Social & Ethical Aspects of the Project

Prenatal stem cell therapy is a field very much in its infancy and the wider application of the technique following successful clinical trials requires an in depth understanding of psychosocial aspects associated with it. We will undertake systematic reviews of literature and develop questionnaires to better understand existing perceptions of this type of treatment. This work will be a collaboration between project partners Karolinska Institutet, Lund University and Great Ormond Street Hospital, each of which bring team members with extensive experience in evaluating these aspects.

Identifying Ethical Concerns ...

A number of ethical issues also arise when considering prenatal stem cell transplantation for OI. These include whether it is ethically sound to offer parents the option of prenatal and/or postnatal transplantation with allogeneic stem cells in severe cases of OI when the prognosis for their child is uncertain and the procedure could provide unrealistic hopes. We also have to consider the ethical implication of whether the child might survive in poor condition after prenatal treatment. In addition we would be using stem cells that have been obtained from fetal tissues after elective termination of pregnancy.

... and Ensuring Oversight

To address these ethical issues, the Department of Medical Ethics at the University of Lund will summarise the present status of the field, examine the risk associated with this therapy and lastly propose ethical criteria for identifying the patient categories that should be approached with information on this treatment and prioritise conflicting interests of different stakeholders (members of Ethical Review Boards, politicians, researchers, clinicians, patient advocates and patients).

Data Safety and Monitoring Board
A Data Safety and Monitoring Board has been installed to follow the progress and quality of the study. This independent Board will review the general progress and feasibility of the trial, the quality and completeness of the data, adverse events and safety and specifically the justification, collection and processing of sensitive data. The Board is the primary data and safety advisory group for the Trial Steering Committee. The chair of the Data Safety and Monitoring Board is Professor Alan W. Flake, MD PhD at the Children's Hospital of Philadelphia, USA. Professor Flake is an internationally recognized leader in fetal diagnosis, surgery and care with vast experience in preclinical stem cell transplant studies.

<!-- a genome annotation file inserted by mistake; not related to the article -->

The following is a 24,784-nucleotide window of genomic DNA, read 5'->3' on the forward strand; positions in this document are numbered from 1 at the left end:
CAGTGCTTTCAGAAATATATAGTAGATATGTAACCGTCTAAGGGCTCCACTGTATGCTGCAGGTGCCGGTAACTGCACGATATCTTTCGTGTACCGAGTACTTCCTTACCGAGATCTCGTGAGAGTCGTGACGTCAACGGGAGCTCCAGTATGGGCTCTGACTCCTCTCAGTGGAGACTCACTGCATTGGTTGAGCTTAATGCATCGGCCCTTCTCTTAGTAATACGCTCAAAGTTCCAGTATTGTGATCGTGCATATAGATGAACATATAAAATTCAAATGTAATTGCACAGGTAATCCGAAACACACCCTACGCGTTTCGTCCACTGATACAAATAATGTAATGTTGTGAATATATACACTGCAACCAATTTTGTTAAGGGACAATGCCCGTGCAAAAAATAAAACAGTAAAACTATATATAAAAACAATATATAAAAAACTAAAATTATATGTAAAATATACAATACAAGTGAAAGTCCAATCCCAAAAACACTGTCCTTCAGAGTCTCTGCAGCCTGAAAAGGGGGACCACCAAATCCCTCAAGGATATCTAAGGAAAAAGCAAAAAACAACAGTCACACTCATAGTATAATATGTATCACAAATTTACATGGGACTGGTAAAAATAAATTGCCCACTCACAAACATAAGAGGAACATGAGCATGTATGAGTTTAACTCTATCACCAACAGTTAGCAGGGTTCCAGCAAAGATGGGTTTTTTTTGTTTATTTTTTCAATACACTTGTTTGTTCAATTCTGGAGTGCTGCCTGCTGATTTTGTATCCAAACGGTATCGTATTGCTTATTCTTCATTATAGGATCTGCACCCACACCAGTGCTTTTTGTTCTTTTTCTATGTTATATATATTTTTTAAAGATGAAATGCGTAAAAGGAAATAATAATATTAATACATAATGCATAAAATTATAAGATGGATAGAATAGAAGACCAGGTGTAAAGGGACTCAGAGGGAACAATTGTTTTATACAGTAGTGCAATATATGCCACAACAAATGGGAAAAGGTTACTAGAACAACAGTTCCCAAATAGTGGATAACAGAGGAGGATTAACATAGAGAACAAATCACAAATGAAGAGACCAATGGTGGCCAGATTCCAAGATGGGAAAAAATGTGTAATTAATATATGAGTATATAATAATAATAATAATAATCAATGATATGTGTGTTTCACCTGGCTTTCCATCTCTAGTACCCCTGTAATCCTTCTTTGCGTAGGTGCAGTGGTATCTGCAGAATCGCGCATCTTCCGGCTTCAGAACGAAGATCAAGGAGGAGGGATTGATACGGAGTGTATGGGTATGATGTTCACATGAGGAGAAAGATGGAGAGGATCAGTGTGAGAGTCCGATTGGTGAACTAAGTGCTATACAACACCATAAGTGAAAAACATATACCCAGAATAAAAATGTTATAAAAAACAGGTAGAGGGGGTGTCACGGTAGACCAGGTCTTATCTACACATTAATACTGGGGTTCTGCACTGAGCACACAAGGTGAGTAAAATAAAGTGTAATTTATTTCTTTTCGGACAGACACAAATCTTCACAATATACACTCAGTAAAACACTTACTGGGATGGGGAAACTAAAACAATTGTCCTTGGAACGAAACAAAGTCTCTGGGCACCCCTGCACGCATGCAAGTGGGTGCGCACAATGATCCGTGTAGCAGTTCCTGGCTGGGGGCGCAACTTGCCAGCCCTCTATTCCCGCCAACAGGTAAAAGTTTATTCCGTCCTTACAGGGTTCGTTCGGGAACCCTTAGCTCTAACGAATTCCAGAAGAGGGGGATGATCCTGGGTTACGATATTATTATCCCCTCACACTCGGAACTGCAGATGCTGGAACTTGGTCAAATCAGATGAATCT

Ethical Advisory Board
An independent Ethical Advisory Board has been appointed to oversee the project. This board comprises clinical and non-clinical experts in medical ethics. The Board will review ethical aspects of activities within the project to ensure that all experimental work and handling of results is conducted to the highest ethical standards.

Scientific Advisory Board
We will make use of four external scientific advisors who are independent of the BOOSTB4 project Consortium. The advisors will be invited to help guide research directions and discuss results and other issues arising during the course of the project. Their role is to analyse the project's progress, through meeting presentations given by members of the BOOSTB4 Consortium, and to offer independent, impartial advice on potential areas for improvement and new avenues to explore.

 


The BOOSTB4 study has received, or is in the process of applying for, approvals to proceed from the relevant Competent Authorities and Ethics Committees in each Member State where we will undertake clinical work. We will also follow all applicable regulations governing clinical trials in the Member States. 

This project has received funding from the European Union's Horizon 2020 research and innovation programme under grant agreement 681045

© 2019 BOOSTB4 Consortium